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Associated Press , Published November 20 2013

Star Tribune to start printing Pioneer Press

MINNEAPOLIS — The Star Tribune will begin printing its cross-town rival, the St. Paul Pioneer Press, starting in early 2014, the companies announced Wednesday.

Star Tribune CEO Mike Klingensmith said the agreement with Digital First Media, parent company of the Pioneer Press, is a significant expansion of the Star Tribune's commercial business and an important new revenue source.

The Pioneer Press, meanwhile, will close its St. Paul printing facility and lay off the plant's nearly 170 full- and part-time employees.

"This printing contract with Digital First helps us expand that business model into commercial printing, diversifies our revenue, and strengthens our bottom line without compromising the schedules, journalistic integrity, or quality of the Star Tribune," Klingensmith said in a statement. "We're also pleased to be preserving more journalistic voices in our market, a principle that we fully support."

Pioneer Press publisher Guy Gilmore said the changes will not affect the content or delivery of the newspaper, but will improve its color quality and color capacity.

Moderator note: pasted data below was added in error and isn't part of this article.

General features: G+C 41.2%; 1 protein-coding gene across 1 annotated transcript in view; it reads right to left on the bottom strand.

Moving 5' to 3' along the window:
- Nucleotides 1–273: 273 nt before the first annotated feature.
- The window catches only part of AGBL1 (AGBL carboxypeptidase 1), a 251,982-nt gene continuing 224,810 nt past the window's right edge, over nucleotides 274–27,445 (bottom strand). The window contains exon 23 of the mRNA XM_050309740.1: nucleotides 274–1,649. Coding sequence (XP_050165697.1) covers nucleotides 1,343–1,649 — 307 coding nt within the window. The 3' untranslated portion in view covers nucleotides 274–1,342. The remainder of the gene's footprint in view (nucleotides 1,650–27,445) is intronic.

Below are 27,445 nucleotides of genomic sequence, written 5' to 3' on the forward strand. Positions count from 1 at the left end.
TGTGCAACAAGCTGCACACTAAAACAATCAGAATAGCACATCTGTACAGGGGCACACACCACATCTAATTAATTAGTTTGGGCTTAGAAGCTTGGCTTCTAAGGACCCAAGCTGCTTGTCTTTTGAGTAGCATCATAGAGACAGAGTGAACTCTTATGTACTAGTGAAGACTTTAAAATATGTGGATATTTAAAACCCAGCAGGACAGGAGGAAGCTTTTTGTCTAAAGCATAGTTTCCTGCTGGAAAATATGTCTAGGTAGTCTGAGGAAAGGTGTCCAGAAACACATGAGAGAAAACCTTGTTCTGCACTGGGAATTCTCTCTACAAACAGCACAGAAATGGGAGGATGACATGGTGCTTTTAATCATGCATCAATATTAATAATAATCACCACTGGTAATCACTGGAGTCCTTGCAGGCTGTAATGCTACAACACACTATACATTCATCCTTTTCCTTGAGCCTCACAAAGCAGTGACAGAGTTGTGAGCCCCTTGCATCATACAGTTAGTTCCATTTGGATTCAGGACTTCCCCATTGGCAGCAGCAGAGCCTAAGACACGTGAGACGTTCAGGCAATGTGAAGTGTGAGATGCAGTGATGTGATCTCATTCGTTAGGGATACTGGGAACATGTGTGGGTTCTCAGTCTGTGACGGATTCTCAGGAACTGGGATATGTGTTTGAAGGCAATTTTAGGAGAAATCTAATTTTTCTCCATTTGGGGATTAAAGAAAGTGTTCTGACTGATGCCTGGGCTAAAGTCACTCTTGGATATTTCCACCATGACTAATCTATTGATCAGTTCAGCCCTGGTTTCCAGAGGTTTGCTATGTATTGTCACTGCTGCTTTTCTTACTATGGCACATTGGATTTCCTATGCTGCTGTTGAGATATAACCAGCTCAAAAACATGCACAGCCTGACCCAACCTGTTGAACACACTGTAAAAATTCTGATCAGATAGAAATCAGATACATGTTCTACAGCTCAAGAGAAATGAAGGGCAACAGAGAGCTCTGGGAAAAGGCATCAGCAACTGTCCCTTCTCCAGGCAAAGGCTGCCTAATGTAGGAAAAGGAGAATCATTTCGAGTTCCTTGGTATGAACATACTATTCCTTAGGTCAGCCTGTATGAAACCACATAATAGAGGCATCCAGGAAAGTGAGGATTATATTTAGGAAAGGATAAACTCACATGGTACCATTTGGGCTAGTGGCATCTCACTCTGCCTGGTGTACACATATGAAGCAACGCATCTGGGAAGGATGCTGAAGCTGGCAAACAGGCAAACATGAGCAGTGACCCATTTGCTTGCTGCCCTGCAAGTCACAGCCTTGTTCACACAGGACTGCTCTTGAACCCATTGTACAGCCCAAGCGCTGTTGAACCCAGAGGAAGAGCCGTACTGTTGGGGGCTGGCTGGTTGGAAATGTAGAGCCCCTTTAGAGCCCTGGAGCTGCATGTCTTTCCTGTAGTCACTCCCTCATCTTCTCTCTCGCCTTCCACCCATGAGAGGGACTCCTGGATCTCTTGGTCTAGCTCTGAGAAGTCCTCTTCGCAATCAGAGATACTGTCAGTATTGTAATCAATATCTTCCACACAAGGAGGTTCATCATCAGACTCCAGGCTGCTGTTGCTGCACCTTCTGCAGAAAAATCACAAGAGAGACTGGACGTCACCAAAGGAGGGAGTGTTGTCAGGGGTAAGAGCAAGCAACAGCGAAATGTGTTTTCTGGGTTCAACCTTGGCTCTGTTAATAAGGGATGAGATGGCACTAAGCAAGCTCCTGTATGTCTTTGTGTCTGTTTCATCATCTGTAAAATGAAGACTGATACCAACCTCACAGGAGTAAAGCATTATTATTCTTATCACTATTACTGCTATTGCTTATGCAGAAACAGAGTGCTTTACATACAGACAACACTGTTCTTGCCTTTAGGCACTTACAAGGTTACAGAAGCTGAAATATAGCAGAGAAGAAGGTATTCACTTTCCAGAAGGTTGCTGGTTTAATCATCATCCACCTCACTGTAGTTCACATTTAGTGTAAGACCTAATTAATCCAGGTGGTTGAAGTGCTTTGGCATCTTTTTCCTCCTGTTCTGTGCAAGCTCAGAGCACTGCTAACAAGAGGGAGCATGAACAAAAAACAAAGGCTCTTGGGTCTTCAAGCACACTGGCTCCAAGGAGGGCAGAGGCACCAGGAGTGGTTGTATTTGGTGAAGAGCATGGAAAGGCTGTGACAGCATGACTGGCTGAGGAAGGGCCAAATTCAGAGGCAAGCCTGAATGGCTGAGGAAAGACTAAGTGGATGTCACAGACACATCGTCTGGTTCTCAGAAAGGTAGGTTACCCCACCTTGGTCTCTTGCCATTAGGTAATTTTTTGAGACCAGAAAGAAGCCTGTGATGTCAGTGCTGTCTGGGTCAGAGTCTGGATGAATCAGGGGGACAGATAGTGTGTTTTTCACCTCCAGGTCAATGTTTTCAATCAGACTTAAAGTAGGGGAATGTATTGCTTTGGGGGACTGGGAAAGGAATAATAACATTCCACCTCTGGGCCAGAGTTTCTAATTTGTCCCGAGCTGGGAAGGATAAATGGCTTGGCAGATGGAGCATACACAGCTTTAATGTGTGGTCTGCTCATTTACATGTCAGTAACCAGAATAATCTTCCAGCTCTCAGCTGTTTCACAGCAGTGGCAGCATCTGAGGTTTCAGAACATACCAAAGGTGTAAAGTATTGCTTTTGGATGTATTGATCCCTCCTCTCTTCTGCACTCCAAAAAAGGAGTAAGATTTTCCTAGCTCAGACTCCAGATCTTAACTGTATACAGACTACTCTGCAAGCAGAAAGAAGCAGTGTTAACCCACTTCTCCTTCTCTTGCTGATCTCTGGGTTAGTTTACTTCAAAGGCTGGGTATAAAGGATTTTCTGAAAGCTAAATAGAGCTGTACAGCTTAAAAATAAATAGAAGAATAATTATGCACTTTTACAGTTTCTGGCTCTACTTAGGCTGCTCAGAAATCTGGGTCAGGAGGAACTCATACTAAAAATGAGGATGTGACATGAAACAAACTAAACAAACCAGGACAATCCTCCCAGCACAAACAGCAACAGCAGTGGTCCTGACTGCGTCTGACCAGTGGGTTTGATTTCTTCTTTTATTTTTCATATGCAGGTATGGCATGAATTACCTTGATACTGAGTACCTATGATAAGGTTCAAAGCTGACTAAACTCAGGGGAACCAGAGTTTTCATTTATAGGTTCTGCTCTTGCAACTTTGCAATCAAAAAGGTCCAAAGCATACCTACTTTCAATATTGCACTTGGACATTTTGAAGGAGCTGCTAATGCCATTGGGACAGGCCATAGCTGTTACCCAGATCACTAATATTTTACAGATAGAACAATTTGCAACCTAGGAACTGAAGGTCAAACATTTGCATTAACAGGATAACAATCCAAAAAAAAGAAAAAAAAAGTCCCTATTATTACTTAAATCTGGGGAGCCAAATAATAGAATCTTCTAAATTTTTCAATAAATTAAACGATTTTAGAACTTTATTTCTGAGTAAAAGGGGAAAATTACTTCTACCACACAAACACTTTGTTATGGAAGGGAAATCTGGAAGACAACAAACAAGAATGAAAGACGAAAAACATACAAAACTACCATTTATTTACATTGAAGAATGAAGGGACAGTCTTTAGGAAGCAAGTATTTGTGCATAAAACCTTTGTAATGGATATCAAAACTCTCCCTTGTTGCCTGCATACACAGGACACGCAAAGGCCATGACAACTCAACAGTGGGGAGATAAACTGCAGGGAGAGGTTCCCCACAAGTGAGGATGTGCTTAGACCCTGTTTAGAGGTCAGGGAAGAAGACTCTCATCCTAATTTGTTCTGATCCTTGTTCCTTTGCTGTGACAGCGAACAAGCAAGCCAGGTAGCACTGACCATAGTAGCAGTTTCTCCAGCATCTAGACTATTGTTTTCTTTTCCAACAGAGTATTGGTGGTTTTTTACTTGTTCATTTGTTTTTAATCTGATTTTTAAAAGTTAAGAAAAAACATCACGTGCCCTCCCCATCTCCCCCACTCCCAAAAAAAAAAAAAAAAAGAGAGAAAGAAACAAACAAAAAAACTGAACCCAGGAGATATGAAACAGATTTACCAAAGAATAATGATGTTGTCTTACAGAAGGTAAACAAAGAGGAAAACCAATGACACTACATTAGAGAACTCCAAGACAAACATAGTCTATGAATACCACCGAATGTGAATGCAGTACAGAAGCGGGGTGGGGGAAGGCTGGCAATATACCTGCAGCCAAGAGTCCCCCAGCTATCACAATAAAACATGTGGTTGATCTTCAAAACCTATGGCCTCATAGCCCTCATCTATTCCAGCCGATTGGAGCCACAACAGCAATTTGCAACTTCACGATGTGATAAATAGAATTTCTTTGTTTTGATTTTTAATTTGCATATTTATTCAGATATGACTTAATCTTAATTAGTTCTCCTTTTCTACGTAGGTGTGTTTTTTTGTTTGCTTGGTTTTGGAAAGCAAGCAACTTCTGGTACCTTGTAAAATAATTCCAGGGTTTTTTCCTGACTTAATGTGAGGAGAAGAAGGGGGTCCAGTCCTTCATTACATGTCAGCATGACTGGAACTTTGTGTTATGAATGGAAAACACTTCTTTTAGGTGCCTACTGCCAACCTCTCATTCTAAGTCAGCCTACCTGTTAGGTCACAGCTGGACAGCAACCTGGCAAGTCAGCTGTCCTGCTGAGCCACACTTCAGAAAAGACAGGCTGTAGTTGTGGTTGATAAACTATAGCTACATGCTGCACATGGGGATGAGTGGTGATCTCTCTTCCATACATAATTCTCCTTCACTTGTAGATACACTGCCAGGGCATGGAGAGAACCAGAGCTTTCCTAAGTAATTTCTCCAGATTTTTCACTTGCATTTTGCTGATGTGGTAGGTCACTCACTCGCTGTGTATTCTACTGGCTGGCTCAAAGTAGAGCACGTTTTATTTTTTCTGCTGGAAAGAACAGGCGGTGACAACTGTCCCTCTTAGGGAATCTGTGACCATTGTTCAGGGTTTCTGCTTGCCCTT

Gilmore said that consolidating printing operations among papers in close proximity is a national trend. He said it does not represent the first step in a merger of the Pioneer Press and Star Tribune, the Twin Cities' two dominant metro newspapers.

Newspaper analyst Ken Doctor told the Star Tribune in an interview Wednesday that the joint printing operation makes economic sense.

"As a newspaper publisher, the choice is to be in the printing business or get out of the printing business," Doctor said. "If you own a press, you want to use it as a profit center and make money, not as a cost center."

Terms of the five-year contract were not disclosed, but Gilmore said it includes a three-year extension option.

The transition will start in mid-January and is expected to take more than a month.

Gilmore estimates it will take up to a year to decommission the St. Paul plant and prepare it for use by a new occupant, the Pioneer Press reported.

The downtown St. Paul headquarters of the Pioneer Press also is up for sale.

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